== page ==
Confidence in UK housing market falls to lowest level for a year

Taylor Scott International News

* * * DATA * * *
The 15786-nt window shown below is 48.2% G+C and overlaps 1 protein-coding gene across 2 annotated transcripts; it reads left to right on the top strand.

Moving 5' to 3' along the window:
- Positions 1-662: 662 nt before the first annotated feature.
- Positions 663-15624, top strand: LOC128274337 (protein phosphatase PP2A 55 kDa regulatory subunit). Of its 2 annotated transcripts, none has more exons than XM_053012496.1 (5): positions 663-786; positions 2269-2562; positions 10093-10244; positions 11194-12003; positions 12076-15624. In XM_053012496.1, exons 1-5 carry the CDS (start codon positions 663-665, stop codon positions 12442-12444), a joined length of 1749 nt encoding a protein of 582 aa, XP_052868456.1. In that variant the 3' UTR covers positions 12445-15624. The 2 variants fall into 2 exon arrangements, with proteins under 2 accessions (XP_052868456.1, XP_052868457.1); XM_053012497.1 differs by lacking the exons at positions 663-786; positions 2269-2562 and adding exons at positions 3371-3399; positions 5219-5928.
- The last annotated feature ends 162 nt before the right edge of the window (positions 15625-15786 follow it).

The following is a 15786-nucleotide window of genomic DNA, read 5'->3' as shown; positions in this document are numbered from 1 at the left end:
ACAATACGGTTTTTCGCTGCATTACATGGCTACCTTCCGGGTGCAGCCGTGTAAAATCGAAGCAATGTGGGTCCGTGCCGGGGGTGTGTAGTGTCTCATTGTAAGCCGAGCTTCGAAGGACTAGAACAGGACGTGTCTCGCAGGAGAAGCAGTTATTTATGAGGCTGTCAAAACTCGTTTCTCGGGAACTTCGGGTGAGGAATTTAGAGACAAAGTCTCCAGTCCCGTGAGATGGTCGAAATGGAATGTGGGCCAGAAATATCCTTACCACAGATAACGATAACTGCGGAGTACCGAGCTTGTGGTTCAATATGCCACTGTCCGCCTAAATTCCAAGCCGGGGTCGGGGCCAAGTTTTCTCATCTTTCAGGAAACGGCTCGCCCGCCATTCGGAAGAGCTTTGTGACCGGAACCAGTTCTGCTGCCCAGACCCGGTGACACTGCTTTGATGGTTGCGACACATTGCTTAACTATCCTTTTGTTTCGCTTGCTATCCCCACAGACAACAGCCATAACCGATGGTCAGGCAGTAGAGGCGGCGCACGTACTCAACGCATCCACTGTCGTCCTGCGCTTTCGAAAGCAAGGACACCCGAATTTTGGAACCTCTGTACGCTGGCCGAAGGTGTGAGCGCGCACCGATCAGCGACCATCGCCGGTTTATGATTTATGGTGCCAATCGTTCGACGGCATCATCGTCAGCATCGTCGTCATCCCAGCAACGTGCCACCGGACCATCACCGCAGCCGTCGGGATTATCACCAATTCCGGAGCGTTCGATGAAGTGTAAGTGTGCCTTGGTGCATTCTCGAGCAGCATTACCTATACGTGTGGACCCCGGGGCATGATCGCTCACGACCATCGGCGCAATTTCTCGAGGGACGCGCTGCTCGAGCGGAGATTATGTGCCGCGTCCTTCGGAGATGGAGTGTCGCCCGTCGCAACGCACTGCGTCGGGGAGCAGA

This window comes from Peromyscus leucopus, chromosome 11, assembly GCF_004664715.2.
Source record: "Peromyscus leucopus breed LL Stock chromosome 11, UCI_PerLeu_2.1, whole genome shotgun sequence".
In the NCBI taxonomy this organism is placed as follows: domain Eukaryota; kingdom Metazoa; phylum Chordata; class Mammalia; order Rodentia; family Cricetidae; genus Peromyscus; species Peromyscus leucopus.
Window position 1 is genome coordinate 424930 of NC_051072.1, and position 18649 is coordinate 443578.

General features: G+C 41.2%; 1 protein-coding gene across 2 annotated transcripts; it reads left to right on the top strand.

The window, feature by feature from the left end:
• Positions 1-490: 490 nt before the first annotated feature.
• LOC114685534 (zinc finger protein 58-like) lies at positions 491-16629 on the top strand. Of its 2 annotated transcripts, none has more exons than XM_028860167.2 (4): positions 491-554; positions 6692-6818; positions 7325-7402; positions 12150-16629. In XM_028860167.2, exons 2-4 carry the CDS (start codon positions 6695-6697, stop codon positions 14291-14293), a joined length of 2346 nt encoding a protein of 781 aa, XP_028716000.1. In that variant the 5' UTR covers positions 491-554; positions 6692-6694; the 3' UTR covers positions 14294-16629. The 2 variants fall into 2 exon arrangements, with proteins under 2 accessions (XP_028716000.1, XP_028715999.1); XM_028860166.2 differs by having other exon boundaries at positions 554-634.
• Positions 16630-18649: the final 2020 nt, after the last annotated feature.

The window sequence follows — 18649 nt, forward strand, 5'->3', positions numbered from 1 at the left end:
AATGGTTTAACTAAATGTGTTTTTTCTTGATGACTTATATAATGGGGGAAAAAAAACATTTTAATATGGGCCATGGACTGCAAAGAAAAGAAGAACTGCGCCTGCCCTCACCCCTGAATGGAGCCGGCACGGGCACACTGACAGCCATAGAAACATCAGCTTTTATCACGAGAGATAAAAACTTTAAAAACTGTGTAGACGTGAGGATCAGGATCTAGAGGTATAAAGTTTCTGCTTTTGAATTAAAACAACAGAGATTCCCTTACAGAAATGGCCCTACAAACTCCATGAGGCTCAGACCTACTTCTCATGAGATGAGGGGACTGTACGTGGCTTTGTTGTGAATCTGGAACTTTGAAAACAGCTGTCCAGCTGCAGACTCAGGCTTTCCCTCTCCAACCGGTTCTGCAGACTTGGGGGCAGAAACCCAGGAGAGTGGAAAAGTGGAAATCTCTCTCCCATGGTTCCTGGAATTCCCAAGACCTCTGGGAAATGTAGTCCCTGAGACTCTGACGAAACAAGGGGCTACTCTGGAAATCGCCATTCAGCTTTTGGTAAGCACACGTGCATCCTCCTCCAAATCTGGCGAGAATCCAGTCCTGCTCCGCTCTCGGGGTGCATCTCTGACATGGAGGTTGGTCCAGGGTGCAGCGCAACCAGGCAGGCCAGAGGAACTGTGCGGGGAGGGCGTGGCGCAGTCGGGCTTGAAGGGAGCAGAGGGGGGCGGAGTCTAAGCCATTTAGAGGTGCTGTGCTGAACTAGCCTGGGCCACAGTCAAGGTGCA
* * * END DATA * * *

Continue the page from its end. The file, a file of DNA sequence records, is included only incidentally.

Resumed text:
After staying high and steady for the last year consumer confidence in the UK housing market has fallen to its lowest level in 12 months. According to the latest quarterly Halifax Housing Market Confidence Tracker, this dip mirrors a small fall in confidence over the outlook for the economy in the coming year. However the overall picture for house prices remains relatively robust as the difference between those who think it is a good time to buy and those who think it is a good time to sell has converged, which points to a period of fairly stable house prices. ‘In the last three years consumer confidence in the outlook for the housing market has increased significantly,’ said Craig McKinlay, mortgages director at the Halifax. ‘For the last year however, it seems to have reached a ceiling and, with speculation as the strength of the economy increasing in the last few months, confidence has fallen to its lowest level in 12 months,’ he explained. ‘However, the national figures mask big regional differences, and more than half of people in London, 55%, think the next 12 months will be a bad time to buy compared to compared to 37% of Britons overall,’ he added. A breakdown shows that regionally, those in London have the most positive outlook for the average UK property price, with 79% expecting a rise in compared to 68% overall. This is no doubt a contributing factor for London also being the only region where a greater proportion think it’ll be a bad time to buy, than those who think it’ll be a good time to buy at 55% and 33% respectively. This is the second consecutive quarter there has been a net negative figure for Londoners’ buying sentiment. The most frequently mentioned perceived barrier to buying is being able to raise enough deposit, with 57% saying this is an issue. However, this has fallen from the 63% who said this one year ago, in the third quarter of 2014. In the last three months, the proportion citing household finances as a barrier has risen eleven percentage points from 28% to 39%. Meanwhile, 19% mention concerns about interest rate rises as a barrier to buying. This is in line with the second quarter of 2014 when this figure was 18%, but higher than this time last year when it was 11%. Since the last quarter there has been a significant decrease in the proportion expecting the average UK property price to rise over the next 12 months, from 71% in the second quarter of 2014 to 68% in the third quarter. While the proportions expecting a small rise of up to 10% higher have remained stable, the proportion expecting an increase of 10% or more but less than 15% has fallen from 11% in the second quarter of the year to 9%. Taylor Scott International

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